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MODEL 1881 FIRST PATTERN HOLSTER – IDENTIFIED TO THE 8TH US CAVALRY REGIMENT, COMPANY C - VERY GOOD SPECIMEN:  A particularly nice specimen, this First Pattern Model 1881 Holster is boldly stamped on the flap “C 8 CAV”, identifying that it was issued within Company C, of the 8TH US Cavalry Regiment.  Given the period which these holsters were available, it is most likely that this holster was in the inventory of the 8TH Cavalry while they were stationed in the Arizona Territory and serving in the field during the Apache Wars.   

The first of the series of the Model 1881 Holsters, these First Pattern Model 1881 Holsters were designed to carry both the Model 1873 Colt and the Model 1875 Smith and Wesson Schofield Revolvers.  Produced for a very short period before being supplanted by succeeding patterns with larger belt loops, these early specimens are one of the very historic holsters of the Indian Wars period.    

As described in US Military Holsters and Pistol Cartridge Boxes, by Meadows, on page 104, these holsters were made with the narrow belt loop, specifically intended to be worn on the leather sabre belts and they predate the need for the larger belt loops which would follow with the introduction of the woven cartridge belts.   As the new cartridge belts were adopted, many, if not most, of these First Pattern Model 1881 Holsters were modified by replacing the belt loop with larger loop as designed into the later holster patterns, and these specimens which escaped the modification process are now notably scarce.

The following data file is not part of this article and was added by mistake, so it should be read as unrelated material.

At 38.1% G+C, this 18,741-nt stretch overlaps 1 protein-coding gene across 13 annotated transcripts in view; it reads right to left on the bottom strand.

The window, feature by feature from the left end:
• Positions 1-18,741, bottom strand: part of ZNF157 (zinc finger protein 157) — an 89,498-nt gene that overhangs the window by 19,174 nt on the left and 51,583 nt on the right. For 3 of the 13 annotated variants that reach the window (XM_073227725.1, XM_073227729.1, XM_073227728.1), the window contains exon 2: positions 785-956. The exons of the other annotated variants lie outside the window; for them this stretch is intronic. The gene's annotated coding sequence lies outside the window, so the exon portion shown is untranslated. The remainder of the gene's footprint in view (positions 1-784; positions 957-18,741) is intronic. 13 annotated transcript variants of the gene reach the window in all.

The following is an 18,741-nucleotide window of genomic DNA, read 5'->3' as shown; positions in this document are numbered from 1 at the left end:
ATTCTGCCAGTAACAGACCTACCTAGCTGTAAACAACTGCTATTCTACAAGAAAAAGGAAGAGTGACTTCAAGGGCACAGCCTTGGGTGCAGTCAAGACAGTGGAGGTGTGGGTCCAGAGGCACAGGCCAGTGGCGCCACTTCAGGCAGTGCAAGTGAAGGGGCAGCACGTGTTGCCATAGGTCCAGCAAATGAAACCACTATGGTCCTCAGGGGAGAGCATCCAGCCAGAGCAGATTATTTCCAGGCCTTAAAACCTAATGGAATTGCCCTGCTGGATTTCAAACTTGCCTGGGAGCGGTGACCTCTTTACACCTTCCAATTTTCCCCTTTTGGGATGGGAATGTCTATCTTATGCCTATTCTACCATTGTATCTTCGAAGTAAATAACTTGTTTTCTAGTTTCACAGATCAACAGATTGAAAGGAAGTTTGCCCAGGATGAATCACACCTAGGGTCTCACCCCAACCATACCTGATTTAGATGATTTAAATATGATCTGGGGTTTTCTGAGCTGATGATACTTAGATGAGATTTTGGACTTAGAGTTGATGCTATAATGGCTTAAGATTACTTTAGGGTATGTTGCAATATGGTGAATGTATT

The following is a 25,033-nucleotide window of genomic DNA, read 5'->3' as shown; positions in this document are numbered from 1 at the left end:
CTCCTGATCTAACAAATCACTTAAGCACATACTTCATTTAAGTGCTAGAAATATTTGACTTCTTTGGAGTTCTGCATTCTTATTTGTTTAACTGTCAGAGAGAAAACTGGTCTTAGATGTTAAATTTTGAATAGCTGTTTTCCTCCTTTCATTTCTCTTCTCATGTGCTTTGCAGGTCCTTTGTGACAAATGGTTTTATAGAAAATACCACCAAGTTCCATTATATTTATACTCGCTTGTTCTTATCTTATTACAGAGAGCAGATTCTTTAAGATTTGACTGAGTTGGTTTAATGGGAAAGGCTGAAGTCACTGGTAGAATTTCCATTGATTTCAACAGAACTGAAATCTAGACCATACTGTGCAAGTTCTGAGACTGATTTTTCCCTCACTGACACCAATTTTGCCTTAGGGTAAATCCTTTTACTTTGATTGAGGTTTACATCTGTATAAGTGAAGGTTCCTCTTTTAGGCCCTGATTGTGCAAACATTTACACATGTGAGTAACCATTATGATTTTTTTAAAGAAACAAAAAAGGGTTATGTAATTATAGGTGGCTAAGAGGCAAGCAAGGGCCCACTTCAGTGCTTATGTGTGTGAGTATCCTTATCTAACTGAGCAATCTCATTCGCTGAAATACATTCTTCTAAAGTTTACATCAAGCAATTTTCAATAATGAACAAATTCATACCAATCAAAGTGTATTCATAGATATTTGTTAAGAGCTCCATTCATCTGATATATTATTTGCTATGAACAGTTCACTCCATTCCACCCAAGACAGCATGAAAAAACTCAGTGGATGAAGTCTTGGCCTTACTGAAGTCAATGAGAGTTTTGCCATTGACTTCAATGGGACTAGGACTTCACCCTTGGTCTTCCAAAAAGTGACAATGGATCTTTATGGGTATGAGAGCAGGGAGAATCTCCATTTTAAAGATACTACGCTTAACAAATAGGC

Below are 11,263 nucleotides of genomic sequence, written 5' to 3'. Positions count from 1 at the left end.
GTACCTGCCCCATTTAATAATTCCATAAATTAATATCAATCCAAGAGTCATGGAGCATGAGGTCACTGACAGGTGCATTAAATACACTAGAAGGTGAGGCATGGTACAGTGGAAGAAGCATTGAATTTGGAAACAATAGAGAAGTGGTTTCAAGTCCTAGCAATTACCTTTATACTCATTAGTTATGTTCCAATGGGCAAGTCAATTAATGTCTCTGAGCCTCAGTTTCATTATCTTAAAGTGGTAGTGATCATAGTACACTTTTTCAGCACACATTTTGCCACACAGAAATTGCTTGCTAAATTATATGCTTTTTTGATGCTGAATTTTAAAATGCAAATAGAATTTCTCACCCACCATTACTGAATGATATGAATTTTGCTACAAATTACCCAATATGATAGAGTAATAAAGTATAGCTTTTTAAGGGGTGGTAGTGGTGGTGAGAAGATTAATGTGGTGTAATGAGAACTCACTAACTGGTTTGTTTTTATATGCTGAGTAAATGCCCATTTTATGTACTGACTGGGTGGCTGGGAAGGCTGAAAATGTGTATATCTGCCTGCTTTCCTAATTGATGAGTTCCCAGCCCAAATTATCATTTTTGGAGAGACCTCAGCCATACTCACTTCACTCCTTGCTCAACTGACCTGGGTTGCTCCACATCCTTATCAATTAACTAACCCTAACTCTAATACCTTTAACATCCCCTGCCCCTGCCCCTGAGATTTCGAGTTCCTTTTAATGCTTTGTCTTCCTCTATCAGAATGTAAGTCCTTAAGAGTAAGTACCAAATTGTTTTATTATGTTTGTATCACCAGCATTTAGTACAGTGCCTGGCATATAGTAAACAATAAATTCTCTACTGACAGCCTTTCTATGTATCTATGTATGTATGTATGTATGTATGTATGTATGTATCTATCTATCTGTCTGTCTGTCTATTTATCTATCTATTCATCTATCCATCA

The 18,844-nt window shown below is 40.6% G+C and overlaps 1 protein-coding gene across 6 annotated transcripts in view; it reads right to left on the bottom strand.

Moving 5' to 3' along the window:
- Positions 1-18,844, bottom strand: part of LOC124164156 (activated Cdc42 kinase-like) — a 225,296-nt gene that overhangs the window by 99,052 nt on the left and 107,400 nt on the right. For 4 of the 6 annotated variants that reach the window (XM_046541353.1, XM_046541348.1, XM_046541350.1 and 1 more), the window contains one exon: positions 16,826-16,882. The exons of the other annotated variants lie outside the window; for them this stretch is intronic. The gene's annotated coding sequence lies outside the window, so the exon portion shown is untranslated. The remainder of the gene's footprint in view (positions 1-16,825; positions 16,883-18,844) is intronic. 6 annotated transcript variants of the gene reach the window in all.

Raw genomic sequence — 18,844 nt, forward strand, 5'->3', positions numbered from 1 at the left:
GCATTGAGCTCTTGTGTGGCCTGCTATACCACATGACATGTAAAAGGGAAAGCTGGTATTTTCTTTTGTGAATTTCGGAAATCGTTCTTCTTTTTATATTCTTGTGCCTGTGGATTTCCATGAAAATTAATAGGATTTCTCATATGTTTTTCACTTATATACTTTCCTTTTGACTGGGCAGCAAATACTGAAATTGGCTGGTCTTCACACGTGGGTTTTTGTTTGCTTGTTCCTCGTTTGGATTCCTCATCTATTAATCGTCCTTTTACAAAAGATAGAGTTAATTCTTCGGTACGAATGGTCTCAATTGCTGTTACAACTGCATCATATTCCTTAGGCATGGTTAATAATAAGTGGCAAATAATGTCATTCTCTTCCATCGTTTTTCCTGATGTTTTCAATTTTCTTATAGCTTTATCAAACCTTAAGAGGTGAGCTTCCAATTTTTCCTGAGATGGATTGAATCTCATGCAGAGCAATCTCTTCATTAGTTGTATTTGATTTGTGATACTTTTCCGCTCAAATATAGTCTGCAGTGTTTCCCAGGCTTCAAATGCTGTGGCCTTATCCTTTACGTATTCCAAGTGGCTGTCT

In addition to the 8TH Cavalry Regiment inventory stamps, the holster flap bears the legible “Rock Island Arsenal” within a rectangle cartouche, correct for the First Pattern holsters manufactured in 1881-1882.  The tip of the flap is stamped with “D.C.L.” - the inspector’s initials, and “W.H.V.” – the piece worker’s initials.   

As with all of these early Indian Wars, this holster shows signs of use, but given the low survival rate and the environments in which they were used and stored, that they survive at all is remarkable.  The condition of this specimen is very good, with solid stitching throughout and with all of the components, including the plug, intact.  The body is full form and solid with a strong, legible “US” in the oval.  The flap is full form, supple, and the stampings are all very legible.  The surfaces of the body and flap are crazed, but the surfaces are stable.  The belt loop is very solid and the surface is overall smooth without being crazed.   

These First Pattern M1881 Holsters in their original configuration are anything but common, and one which features identification to a specific cavalry regiment will be a special addition to complete your Models 1874 and 1885 Sabre Belts, or your Model 1882 Cavalry “Sherman” Belt.  SOLD



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